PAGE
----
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LAKE FOREST – It’s an interesting existence for any National Football League quarterback, and the one that Chase Daniel has lived from the moment he joined the Bears.

It was actually the case with two stops with the Saints, one in Kansas City, and a year with the Eagles.

For Daniel, the best case scenario for any one of his situations was to never see the field. If he gets the chance to play, that usually means something went wrong. It’s the odd life of a backup, but it’s one the Bears’ second-stringer has embraced during a journeyman NFL career in the position.

He’s embraced it, making clear at his introductory news conference at Halas Hall back in March that his first goal was to get the starter ready before saying his second was to be ready to fill in.

As the latter transpired on Tuesday, with Mitchell Trubisky landing on the injury report with a shoulder injury, Daniel brought that point from his first meeting with the media to the one in the locker room at Halas Hall.

While duty No. 1 is always to help the starter, the Bears’ backup asserted the fact that he’s prepared to be effective in that role as Trubisky remains “Day-to-Day” heading towards the Thanksgiving Day game against the Lions in Detroit.

“I really haven’t changed the way I’ve prepared,” said Daniel on Tuesday as he took the snaps with the first team with Trubisky out of practice. “I prepare like a starter every week.  For me, it’s just another game.”

Preparations wise, perhaps, but in reality, it’s not.

While Daniel has been a well-respected teammate in the quarterback room, he hasn’t seen the field as the main signal caller much in the last four years. He’s thrown just three passes since the 2015 season – completing them all – and didn’t throw a pass last season in his one regular season appearance. His last start came in Week 17 for the Chiefs against the Chargers.

He did his job that day – completing 16-of-27 passes for 157 passes in a 19-7 win over San Diego – and the person whom Daniel did if for mattered.

During his three seasons in Kansas City, his quarterbacks coach was Matt Nagy, the current head coach of the Chicago Bears. It gave him the opportunity to get a thorough knowledge of the complicated scheme introduced by Andy Reid with the Chiefs and then continued to Chicago when Nagy took the job last year.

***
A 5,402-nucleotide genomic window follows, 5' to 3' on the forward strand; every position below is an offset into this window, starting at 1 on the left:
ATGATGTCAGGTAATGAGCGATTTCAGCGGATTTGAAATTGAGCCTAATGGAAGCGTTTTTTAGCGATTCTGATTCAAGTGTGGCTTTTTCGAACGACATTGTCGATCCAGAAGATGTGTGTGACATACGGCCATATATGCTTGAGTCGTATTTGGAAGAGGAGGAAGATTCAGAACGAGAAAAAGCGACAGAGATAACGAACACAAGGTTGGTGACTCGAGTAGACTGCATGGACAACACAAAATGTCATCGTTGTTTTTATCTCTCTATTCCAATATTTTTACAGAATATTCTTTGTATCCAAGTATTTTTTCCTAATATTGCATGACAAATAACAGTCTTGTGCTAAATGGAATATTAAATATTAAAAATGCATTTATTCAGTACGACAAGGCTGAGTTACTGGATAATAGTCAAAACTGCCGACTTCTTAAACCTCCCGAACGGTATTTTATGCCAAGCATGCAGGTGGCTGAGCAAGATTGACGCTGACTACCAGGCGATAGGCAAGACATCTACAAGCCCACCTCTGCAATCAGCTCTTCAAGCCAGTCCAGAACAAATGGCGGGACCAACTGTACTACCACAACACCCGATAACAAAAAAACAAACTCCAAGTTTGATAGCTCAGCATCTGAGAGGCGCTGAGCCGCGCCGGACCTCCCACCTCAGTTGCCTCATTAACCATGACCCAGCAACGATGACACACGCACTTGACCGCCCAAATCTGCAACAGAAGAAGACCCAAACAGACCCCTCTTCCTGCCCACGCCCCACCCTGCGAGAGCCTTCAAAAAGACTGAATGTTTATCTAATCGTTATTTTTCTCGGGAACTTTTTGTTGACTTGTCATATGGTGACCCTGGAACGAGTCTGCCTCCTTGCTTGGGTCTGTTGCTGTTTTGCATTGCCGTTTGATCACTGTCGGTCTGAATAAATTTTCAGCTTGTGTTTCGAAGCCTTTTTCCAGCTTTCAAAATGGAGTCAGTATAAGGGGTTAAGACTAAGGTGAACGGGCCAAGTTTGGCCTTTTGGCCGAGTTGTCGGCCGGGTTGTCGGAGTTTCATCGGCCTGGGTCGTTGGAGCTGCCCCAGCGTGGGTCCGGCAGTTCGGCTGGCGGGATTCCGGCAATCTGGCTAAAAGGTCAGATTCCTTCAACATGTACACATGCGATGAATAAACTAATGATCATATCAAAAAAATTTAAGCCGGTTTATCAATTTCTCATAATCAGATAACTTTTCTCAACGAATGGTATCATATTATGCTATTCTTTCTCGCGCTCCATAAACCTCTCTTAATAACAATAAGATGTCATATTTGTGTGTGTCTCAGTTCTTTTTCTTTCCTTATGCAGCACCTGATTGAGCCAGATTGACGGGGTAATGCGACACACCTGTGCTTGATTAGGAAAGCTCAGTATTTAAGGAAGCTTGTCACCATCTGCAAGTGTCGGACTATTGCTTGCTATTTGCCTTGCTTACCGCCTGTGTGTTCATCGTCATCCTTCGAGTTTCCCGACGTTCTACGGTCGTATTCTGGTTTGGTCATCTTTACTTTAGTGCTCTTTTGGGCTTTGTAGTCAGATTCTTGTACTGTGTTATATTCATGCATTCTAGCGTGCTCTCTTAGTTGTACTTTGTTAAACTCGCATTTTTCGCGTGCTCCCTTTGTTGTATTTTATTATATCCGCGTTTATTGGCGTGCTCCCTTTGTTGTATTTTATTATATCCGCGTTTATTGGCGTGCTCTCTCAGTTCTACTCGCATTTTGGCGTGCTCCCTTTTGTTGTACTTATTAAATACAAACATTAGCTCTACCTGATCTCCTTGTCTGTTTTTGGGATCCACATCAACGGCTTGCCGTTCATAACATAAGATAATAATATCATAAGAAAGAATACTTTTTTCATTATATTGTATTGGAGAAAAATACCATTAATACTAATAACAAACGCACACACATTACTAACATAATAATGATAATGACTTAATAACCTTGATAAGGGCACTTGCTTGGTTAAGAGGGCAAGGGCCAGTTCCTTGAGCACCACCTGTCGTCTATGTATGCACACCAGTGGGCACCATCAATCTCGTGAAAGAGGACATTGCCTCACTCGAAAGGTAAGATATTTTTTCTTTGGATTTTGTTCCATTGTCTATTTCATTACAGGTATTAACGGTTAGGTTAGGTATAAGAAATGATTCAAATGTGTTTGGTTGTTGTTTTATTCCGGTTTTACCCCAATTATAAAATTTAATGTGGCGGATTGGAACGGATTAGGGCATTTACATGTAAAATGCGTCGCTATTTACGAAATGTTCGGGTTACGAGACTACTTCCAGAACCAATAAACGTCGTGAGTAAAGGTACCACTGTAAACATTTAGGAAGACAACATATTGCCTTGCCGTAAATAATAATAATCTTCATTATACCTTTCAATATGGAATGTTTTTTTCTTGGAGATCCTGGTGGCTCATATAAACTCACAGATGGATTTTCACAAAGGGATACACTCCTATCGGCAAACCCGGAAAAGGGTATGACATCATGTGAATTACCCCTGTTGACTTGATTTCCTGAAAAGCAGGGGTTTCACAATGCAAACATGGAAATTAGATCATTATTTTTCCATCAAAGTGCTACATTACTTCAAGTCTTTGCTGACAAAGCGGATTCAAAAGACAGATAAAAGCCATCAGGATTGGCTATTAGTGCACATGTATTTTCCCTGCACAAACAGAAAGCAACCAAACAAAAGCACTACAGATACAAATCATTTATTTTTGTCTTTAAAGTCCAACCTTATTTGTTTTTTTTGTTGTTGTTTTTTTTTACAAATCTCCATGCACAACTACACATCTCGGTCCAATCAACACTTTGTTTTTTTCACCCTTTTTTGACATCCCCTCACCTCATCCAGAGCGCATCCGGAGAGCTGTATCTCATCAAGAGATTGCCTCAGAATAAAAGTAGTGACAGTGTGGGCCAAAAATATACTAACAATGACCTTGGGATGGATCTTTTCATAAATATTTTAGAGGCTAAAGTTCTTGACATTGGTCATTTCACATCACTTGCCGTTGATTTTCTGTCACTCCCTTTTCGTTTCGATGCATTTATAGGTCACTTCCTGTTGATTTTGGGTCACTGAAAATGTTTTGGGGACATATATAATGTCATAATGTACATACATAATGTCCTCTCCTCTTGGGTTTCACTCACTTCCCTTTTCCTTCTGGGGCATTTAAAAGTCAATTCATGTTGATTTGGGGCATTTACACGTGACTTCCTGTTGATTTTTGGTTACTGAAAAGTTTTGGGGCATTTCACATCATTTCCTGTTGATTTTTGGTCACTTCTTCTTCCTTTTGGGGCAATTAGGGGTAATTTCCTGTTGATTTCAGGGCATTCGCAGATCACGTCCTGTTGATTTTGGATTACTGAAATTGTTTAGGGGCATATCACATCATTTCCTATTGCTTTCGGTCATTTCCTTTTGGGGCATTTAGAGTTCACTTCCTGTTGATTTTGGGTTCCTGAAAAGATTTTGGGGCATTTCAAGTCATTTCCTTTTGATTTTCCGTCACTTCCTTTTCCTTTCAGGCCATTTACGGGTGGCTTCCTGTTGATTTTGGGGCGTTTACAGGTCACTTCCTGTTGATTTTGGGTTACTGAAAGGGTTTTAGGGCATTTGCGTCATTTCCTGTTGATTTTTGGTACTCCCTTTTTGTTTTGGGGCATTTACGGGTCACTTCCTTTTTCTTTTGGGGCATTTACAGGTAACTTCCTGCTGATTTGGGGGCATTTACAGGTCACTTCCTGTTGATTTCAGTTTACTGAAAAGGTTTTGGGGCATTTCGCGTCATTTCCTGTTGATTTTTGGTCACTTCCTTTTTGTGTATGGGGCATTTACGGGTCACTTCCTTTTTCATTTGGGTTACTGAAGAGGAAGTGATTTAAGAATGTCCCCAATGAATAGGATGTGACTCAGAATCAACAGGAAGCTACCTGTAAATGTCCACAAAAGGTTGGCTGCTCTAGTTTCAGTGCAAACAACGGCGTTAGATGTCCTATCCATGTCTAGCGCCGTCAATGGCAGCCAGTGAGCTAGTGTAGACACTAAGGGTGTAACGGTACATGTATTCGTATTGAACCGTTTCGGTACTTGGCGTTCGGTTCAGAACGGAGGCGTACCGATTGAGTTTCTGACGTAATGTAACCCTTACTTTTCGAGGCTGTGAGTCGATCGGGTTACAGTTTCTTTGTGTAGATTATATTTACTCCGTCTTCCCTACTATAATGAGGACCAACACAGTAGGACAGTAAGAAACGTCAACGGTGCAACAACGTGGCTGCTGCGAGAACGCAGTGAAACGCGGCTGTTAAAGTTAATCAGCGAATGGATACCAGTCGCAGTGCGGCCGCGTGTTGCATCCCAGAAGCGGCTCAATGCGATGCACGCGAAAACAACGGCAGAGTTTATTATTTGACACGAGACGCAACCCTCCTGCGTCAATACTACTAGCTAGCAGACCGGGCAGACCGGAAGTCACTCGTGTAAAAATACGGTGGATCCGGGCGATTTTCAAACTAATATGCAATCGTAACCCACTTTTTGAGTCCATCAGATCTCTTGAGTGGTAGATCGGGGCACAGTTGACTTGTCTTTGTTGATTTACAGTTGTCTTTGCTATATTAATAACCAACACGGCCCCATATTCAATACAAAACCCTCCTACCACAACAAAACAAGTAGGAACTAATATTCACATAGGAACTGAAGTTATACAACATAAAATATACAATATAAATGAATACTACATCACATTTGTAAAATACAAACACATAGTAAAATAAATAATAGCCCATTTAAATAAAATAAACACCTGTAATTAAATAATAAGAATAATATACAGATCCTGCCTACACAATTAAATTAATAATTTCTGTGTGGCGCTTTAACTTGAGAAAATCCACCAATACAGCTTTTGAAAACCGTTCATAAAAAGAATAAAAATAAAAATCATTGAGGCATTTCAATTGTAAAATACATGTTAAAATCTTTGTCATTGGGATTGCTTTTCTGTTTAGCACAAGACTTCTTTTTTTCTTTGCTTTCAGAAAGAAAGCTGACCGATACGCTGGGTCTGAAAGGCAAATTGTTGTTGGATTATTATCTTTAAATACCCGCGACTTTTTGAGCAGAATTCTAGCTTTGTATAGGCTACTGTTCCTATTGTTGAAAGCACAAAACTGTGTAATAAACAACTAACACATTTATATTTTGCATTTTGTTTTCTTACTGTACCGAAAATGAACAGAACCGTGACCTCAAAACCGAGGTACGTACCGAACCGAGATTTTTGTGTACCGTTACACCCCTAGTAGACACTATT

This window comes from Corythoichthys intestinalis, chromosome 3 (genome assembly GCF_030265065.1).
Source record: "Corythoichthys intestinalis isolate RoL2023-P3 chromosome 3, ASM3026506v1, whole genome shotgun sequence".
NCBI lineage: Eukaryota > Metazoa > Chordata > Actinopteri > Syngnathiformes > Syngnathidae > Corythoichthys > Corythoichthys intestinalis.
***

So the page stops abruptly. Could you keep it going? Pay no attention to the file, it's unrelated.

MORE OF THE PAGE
Daniel may not have taken starters reps in a couple of years, but his mind is game-ready.

“It was the same offense that I was in for five years for me, and it’s mostly the same plays. We’ve got some tweaks here and there, obviously the personnel. I know the offense like the back of my hand, right. It’s the fifth or sixth year going in the league in this offense.

“So there is a very good comfort level there, so I don’t see that being an issue at all.”

Neither does Nagy, who sung the praises of Daniel of ways on Tuesday, and is overly confident he’ll be ready for the Lions if needed.

“The number one thing that you learn about Chase when you’re around him is that, in a really good way, is that he’s extremely confident in the way that he plays because he’s so smart,” said Nagy of Daniel. “The game is not fast to him when he plays. The other thing with Chase, which I’ve always appreciated, is the fact that he prepares every game like he’s the starter.

“If his time does come, he doesn’t blink.”

Don’t expect him to should he get his first start in four years on Thursday. He’s got a pretty good rapport with his boss which should help him do the job.

“If it comes to that (starting on Thursday), we trust each other pretty well,” said Daniel of Nagy. “We know what each other likes and I think we would just roll.”